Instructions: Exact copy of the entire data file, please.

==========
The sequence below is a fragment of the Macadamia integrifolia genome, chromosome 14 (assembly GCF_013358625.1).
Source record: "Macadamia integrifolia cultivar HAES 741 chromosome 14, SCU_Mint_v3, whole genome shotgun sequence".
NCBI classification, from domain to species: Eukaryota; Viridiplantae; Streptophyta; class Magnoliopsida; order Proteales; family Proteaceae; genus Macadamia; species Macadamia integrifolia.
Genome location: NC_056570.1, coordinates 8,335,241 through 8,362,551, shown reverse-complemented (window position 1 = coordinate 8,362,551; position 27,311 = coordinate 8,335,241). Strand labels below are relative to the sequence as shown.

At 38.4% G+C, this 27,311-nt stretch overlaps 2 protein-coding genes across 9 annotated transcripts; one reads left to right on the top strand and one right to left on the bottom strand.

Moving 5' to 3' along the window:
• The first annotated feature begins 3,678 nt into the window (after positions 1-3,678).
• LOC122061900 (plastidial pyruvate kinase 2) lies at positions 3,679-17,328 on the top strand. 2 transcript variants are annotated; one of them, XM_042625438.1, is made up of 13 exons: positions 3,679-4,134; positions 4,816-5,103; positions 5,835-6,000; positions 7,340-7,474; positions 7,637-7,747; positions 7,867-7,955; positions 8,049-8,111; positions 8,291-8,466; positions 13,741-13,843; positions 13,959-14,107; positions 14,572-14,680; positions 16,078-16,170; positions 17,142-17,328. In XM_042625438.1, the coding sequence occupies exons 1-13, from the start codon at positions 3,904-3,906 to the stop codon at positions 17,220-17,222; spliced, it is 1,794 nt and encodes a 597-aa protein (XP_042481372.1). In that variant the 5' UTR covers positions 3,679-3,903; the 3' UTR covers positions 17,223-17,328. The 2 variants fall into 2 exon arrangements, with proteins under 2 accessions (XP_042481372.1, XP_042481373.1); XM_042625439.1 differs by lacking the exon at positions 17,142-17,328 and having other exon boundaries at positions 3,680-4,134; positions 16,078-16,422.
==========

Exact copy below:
The sequence below is a fragment of the Macadamia integrifolia genome, chromosome 14 (assembly GCF_013358625.1).
Source record: "Macadamia integrifolia cultivar HAES 741 chromosome 14, SCU_Mint_v3, whole genome shotgun sequence".
NCBI classification, from domain to species: Eukaryota; Viridiplantae; Streptophyta; class Magnoliopsida; order Proteales; family Proteaceae; genus Macadamia; species Macadamia integrifolia.
Genome location: NC_056570.1, coordinates 8,335,241 through 8,362,551, shown reverse-complemented (window position 1 = coordinate 8,362,551; position 27,311 = coordinate 8,335,241). Strand labels below are relative to the sequence as shown.

At 38.4% G+C, this 27,311-nt stretch overlaps 2 protein-coding genes across 9 annotated transcripts; one reads left to right on the top strand and one right to left on the bottom strand.

Moving 5' to 3' along the window:
• The first annotated feature begins 3,678 nt into the window (after positions 1-3,678).
• LOC122061900 (plastidial pyruvate kinase 2) lies at positions 3,679-17,328 on the top strand. 2 transcript variants are annotated; one of them, XM_042625438.1, is made up of 13 exons: positions 3,679-4,134; positions 4,816-5,103; positions 5,835-6,000; positions 7,340-7,474; positions 7,637-7,747; positions 7,867-7,955; positions 8,049-8,111; positions 8,291-8,466; positions 13,741-13,843; positions 13,959-14,107; positions 14,572-14,680; positions 16,078-16,170; positions 17,142-17,328. In XM_042625438.1, the coding sequence occupies exons 1-13, from the start codon at positions 3,904-3,906 to the stop codon at positions 17,220-17,222; spliced, it is 1,794 nt and encodes a 597-aa protein (XP_042481372.1). In that variant the 5' UTR covers positions 3,679-3,903; the 3' UTR covers positions 17,223-17,328. The 2 variants fall into 2 exon arrangements, with proteins under 2 accessions (XP_042481372.1, XP_042481373.1); XM_042625439.1 differs by lacking the exon at positions 17,142-17,328 and having other exon boundaries at positions 3,680-4,134; positions 16,078-16,422.